Synopsis: Every child comes into the world full of promise, and none more so than Chappie: he is gifted, special, a prodigy. Like any child, Chappie will come under the influence of his surroundings — some good, some bad — and he will rely on his heart and soul to find his way in the world and become his own man. But there’s one thing that makes Chappie different from anyone else: he is a robot. The first robot with the ability to think and feel for himself. His life, his story, will change the way the world looks at robots and humans forever.
Release Date: March 6, 2015 MPAA Rating: PG-13
Genre(s): Science Fiction, Fantasy
Director Neill Blomkamp and actor Sharlto Copley must have a weird working relationship. In District 9, Blomkamp basically turned Copley into an alien. In Elysium, Blomkamp fitted Copley with a weaponized robotic skeleton contraption. In Chappie, Blomkamp goes the whole nine yards and just makes Copley’s character a robot.
Chappie is set in the not-too-distant future year of 2016 when police forces have taken to using robot drones to fight crime. The designer of the police robots, a genius engineer named Deon Wilson (Dev Patel from Slumdog Millionaire), keeps perfecting his creations until he finally figures out a way to make them sentient – his new program will cause the robots to be able to think and learn rather than just obey orders. He finds a damaged robot into which he can install his experimental robot consciousness, but is attacked by a gang of criminals who steal the android so that they can use it to commit crimes. When the new intelligence is installed, the robot becomes like a newborn baby, soaking up and learning from his environment. The gang (portrayed by South African rap/rave group Die Antwoord, aka Ninja and Yolandi) teaches the robot, who they have christened Chappie (Copley), to rob, loot, and steal, but they also form a parental bond with the machine. Deon just wants to get Chappie back from the criminals, but they obviously don’t want to give him up, and Deon gets resistance from within his own company as well in the form of a jealous engineer named Vincent Moore (Real Steel‘s Hugh Jackman) who is out to sabotage Deon’s work.
For the first twenty minutes or so, Chappie is amazing. It takes place in the same cinematic universe as District 9 and Elysium, but doesn’t rely on (or even mention) those films in its mythology. The screenplay, written by Blomkamp and his wife/writing partner Terri Tatchell, sets up the movie brilliantly, letting the audience see the robot cops in action and establishing a world in which the viewer can believe. Then, about halfway through the movie, Chappie turns a corner and goes from RoboCop to Short Circuit. What appears to be an attempt to inject humor into the film ends up just sucking all of the excitement out of it. And it just goes downhill from there, getting stupider and stupider as the film wears on.
There’s a real lack of focus in Chappie, almost as if it doesn’t know whether it wants to be an action flick or a comedy, so it doesn’t do either very well. The film is made even more muddled by the absence of a true antagonist – the main villain role shifts from person to person throughout the course of the story until the only character that the audience feels that they can trust is Chappie himself – and he’s only doing what the others are manipulating him into doing. It feels like Blomkamp is trying to do something different for him, and it doesn’t work; maybe Chappie is not quite different enough.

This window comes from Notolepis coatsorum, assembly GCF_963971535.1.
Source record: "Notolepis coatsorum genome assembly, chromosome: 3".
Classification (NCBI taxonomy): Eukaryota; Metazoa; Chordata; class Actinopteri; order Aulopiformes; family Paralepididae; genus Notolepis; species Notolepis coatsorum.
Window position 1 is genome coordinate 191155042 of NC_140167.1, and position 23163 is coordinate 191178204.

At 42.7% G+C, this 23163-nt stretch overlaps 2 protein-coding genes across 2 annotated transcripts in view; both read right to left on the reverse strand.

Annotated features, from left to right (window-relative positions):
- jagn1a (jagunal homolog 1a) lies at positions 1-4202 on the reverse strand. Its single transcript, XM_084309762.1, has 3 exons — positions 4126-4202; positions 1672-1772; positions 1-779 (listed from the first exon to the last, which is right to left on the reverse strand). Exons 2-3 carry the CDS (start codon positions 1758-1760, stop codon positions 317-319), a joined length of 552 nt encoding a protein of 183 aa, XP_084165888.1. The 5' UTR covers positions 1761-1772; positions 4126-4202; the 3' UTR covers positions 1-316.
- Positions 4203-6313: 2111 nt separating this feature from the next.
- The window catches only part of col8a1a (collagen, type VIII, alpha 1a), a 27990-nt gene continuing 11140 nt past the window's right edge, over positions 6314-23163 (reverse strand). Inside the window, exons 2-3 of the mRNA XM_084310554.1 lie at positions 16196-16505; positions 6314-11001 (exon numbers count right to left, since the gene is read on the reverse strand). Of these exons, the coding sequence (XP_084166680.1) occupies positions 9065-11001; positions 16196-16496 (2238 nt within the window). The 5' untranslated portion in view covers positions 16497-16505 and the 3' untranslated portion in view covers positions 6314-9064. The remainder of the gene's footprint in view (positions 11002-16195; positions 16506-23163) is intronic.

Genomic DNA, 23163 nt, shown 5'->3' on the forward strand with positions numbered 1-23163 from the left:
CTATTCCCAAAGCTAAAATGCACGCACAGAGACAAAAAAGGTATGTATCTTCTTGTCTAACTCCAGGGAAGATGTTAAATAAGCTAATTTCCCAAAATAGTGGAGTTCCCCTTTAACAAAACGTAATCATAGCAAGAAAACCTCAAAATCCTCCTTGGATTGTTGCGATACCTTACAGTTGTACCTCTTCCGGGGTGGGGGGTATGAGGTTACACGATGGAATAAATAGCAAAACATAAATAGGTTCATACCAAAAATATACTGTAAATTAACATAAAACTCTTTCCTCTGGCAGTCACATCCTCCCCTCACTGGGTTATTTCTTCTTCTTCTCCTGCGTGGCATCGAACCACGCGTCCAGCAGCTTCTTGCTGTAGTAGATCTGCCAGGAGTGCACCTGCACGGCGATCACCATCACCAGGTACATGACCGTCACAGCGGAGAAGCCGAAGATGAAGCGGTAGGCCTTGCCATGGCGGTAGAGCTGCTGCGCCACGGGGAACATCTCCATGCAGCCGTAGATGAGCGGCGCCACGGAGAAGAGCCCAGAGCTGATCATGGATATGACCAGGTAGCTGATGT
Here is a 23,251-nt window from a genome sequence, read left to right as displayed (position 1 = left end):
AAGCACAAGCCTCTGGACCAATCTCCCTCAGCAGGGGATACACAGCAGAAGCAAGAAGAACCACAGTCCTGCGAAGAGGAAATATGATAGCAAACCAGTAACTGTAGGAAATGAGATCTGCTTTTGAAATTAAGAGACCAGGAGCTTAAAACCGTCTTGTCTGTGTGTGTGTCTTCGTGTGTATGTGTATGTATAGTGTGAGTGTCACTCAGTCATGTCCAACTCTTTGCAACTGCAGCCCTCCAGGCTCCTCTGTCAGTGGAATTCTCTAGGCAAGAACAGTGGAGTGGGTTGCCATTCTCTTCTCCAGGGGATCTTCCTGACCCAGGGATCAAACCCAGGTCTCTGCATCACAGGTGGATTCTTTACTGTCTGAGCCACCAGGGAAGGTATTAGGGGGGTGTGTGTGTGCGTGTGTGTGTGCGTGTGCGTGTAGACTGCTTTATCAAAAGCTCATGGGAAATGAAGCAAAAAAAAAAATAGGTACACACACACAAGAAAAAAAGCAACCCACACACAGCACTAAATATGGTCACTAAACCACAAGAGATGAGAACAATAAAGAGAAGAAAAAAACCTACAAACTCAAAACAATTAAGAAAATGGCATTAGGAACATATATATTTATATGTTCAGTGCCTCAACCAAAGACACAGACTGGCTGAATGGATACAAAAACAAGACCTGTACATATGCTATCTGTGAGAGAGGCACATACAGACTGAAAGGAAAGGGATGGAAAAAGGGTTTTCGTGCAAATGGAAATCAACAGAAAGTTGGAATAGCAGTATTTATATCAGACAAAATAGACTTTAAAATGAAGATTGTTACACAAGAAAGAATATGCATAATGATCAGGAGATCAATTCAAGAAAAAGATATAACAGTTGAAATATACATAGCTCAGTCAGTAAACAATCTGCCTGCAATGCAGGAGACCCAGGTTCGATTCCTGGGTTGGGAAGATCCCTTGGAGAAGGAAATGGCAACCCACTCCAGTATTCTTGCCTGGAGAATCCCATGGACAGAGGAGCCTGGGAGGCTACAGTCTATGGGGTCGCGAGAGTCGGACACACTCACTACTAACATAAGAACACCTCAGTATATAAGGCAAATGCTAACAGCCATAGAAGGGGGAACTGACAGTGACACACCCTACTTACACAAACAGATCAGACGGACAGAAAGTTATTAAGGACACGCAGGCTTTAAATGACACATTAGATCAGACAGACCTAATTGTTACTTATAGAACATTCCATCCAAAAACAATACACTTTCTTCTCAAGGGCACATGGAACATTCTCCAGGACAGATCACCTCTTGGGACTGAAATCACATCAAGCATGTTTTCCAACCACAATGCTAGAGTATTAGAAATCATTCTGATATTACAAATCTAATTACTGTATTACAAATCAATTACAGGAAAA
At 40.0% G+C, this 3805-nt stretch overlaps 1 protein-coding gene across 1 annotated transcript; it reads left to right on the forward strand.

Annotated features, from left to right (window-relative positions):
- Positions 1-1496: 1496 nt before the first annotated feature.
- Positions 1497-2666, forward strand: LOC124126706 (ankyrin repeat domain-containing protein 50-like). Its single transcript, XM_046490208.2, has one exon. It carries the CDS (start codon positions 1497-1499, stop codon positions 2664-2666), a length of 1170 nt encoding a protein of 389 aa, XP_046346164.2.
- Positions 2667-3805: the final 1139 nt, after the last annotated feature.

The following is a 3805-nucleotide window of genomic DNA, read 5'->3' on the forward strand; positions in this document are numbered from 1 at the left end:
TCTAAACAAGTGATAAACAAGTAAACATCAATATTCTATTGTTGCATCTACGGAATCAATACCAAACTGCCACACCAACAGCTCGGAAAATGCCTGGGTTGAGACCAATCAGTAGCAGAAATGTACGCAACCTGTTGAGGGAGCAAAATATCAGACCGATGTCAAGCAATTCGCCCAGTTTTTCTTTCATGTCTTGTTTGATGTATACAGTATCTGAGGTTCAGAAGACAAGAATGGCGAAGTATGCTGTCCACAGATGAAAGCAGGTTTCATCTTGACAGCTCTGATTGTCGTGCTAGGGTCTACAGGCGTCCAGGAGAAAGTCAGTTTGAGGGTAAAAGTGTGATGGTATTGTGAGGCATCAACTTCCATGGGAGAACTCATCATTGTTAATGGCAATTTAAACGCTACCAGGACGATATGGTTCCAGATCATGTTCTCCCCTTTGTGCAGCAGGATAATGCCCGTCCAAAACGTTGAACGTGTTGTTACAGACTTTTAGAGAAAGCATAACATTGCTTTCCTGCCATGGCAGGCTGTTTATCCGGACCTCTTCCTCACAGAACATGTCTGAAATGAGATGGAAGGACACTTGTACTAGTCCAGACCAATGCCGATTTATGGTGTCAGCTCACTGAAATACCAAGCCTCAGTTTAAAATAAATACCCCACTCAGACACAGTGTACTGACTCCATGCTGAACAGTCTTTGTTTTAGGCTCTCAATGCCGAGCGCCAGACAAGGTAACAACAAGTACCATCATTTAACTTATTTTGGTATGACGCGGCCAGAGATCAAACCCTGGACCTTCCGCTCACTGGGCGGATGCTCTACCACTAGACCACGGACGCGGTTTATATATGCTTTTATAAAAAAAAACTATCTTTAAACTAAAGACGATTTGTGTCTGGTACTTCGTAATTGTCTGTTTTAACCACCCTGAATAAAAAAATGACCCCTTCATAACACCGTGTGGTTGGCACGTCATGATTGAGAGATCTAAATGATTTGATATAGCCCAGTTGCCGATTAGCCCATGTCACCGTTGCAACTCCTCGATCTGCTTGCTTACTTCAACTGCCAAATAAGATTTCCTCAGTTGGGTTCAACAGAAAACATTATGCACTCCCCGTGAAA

Neill Blomkamp usually injects a political agenda into his movies, and there is a thin one in Chappie, but it’s essentially a wasted opportunity to make a bold statement about the militarization of the police force. In this climate of trigger-happy, grenade-throwing, assault-rifle-wielding so-called “peace” officers, Blomkamp could have really played with some meaningful allegory. However, this ball is dropped, and Chappie just ends up a disposable science fiction farce.
As silly and convoluted as the story to Chappie may be, the visual effects are first rate. The robots are all computer generated, and the detail is astounding – one can even see the dirt collapse beneath the digital feet when the machines walk. Copley does some pretty impressive motion capture work to bring Chappie to life, nailing the body movements of the child-trapped-in-a-robot body that is created when Deon installs the sentient firmware. There’s another police robot, the bigger, badder Moose, which is a less humanoid design, and the scenes where Chappie and Moose duke it out are the most exciting segments in the film, the two of them throwing people and objects around like toys. Blomkamp does pull a few of the tired, slo-mo The Matrix-style shots that suck the wind out of the sails for a few moments, but the fighting robots pick up the pace pretty quickly. If there’s a good reason to see Chappie, it’s Chappie himself – and, thankfully of course, he’s onscreen a lot.
Cast and Crew
- Director(s): Neill Blomkamp
- Screenwriter(s): Neill BlomkampTerri Tatchell
- Cast: Sharito Copley (Chappie)Dev Patel (Deon Wilson)Hugh Jackman (Vincent Moore) Sigourney Weaver (Michelle Bradley)Brandon Auret (Hippo)
- Editor(s): Julian Clarke
- Cinematographer: Trent Opaloch
- Production Designer(s):
- Costume Designer:
- Casting Director(s):
- Music Score: Hans Zimmer
- Music Performed By:
- Country Of Origin: USA